For example, there is a passive construction in Mark 3:28: "But whoever blasphemes against the Holy Spirit will never be forgiven..." (NIV). In this case, using the ‘they' passive in Gwere brings ambiguity-and perhaps the wrong meaning-as to the number of people who are doing the ‘forgiving.' In this passage, the Gwere translators chose to make the agent (God) explicit: "But whoever blasphemes against the Holy Spirit, God will never forgive him..."
This passive problem in Gwere is more complex in Mark 14:24: "This is my blood of the covenant, which is poured out for many" (NIV). The natural Gwere translation would have used the ‘they' passive: "This is my blood of the covenant, which they are pouring out for many." But immediately we see that this is not acceptable due to the ambiguity of the number of agents doing the ‘pouring.'
The attempt to make the subject explicit raised a theological question: Who is to be held responsible for pouring the blood of the speaker? There are Scripture passages that may support several culprits. But before the translators settled on a particular culprit, a question arose: Did the speaker use the passive to deliberately hide the agent of this action? Would it do the speaker-and therefore the translation-a disservice to make this information explicit? Would this solution cause a shift in the focus of the verse? The translators thought ‘yes' to each.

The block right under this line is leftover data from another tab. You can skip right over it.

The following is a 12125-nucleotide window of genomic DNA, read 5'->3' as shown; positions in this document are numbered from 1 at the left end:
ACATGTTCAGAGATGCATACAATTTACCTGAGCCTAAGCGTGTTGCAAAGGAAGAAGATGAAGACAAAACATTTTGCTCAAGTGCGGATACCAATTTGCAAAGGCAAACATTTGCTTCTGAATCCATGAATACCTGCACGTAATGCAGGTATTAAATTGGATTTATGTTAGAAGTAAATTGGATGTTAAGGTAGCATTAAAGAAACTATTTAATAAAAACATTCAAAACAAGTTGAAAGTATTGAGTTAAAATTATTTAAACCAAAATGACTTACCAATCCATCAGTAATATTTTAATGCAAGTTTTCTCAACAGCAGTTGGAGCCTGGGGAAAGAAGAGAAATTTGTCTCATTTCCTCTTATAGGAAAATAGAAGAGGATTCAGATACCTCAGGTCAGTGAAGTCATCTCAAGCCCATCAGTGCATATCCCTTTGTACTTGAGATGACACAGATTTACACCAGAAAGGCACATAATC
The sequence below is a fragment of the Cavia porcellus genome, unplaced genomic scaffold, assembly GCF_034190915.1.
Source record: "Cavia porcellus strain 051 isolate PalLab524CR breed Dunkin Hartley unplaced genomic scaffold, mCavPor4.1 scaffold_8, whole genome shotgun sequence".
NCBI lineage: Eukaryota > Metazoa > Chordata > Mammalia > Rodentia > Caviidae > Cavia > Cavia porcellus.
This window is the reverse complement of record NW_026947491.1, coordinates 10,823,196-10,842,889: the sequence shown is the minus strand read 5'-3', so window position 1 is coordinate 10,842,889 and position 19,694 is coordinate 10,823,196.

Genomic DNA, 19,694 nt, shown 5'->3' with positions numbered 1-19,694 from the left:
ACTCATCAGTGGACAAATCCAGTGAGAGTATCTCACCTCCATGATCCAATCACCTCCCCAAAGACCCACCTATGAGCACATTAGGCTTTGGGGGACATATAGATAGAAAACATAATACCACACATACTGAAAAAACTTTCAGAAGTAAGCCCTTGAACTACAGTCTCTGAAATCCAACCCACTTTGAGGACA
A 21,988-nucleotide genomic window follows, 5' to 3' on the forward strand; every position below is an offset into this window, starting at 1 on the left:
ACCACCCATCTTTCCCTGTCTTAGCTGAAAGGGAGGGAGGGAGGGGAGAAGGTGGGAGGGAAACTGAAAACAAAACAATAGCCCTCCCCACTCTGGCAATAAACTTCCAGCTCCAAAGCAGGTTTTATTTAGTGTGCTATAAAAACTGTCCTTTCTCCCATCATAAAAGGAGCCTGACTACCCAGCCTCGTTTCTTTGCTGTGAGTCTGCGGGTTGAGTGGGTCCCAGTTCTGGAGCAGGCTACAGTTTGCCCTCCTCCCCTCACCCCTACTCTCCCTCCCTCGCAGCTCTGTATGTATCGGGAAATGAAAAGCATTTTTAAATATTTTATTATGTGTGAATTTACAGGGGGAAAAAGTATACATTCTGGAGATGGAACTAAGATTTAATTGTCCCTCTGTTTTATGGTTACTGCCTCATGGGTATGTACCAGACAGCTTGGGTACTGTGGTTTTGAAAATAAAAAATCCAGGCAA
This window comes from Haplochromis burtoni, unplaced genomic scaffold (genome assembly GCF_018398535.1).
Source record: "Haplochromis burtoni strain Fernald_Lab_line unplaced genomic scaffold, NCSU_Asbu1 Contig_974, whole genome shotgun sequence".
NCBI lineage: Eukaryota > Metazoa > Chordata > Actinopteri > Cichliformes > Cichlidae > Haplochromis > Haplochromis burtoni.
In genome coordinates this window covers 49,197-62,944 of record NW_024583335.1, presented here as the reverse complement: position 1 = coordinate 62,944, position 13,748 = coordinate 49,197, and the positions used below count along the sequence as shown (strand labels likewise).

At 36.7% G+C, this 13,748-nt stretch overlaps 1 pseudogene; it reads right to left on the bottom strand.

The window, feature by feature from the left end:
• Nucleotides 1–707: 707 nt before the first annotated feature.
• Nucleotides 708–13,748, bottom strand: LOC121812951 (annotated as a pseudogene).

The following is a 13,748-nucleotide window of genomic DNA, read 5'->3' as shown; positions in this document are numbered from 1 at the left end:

The translators searched for an alternative that would eliminate the resistance of this passage to using the Gwere passive. The solution came from the Gwere literacy coordinator who offered his excellent solution effortlessly, but with doubt as to its usefulness. He offered the abilitative construction: "This is my blood of the covenant which is pouring (literally, ‘is pourable') for many." This solution also solved the problem as to the time (tense) of the pouring, because Gwere has to choose between one of three future tenses-within the day, within the week, and distant future.
This example in Gwere shows the difficulty of translation due the dissimilarity between languages, causing translators to seek clear, accurate, and natural solutions that are not necessarily easily obtained.